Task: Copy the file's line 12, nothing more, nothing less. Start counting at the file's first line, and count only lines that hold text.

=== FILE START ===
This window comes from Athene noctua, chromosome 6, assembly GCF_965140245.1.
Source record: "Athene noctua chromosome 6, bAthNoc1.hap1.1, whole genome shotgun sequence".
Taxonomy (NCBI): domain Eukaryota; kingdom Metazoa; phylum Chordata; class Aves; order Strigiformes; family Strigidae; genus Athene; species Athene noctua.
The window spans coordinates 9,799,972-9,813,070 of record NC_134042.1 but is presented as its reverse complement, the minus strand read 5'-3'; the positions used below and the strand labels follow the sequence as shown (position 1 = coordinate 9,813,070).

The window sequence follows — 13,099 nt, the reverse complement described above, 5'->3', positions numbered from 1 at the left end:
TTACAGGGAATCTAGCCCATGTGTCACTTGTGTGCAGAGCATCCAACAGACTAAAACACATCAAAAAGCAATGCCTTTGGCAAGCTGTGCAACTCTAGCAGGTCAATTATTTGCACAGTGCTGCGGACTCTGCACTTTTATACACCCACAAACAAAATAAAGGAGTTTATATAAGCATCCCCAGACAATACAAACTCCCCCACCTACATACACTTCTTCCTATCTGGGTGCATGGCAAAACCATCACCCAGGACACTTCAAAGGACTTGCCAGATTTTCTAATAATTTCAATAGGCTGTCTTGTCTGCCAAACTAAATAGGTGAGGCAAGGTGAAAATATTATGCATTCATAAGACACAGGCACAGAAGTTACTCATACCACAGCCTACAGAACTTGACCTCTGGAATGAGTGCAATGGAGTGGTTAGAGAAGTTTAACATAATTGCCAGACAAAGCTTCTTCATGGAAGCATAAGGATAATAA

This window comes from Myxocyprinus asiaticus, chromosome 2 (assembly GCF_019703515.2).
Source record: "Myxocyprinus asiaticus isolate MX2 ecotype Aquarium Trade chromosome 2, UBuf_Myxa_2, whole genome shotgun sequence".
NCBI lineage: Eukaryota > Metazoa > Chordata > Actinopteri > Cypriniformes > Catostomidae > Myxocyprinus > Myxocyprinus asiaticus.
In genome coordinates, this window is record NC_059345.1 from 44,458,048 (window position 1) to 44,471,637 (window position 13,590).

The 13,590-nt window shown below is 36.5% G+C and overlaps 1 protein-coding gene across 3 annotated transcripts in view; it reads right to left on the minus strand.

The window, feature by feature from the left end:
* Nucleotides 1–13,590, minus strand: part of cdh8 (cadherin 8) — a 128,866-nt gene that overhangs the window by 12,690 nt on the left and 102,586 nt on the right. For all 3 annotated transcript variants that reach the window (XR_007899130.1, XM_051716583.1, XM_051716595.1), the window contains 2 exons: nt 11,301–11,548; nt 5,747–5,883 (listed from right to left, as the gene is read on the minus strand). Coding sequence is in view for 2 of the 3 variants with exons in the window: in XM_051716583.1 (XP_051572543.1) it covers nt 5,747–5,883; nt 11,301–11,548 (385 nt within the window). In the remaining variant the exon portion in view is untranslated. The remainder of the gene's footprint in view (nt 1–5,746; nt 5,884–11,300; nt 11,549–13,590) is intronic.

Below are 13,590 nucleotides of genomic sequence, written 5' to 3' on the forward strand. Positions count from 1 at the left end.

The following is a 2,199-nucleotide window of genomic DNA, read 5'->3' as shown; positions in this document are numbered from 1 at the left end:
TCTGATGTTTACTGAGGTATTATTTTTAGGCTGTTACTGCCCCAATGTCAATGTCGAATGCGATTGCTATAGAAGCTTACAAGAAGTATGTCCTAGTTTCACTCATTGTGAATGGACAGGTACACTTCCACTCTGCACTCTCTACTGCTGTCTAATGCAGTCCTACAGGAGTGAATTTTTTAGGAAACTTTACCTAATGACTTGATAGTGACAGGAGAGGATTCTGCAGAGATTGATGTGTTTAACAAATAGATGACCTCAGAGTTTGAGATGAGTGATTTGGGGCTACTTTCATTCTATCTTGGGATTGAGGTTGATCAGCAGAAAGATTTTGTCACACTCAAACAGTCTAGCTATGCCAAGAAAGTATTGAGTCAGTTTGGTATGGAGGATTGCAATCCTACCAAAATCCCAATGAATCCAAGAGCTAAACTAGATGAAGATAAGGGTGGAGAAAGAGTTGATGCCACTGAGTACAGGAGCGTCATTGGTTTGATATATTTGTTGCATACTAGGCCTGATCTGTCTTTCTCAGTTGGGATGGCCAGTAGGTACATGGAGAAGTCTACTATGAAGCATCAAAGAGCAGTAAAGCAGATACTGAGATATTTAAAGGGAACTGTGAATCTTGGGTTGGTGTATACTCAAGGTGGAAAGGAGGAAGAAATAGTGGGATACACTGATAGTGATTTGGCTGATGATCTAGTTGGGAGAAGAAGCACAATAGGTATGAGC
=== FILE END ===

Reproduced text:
The window, feature by feature from the left end: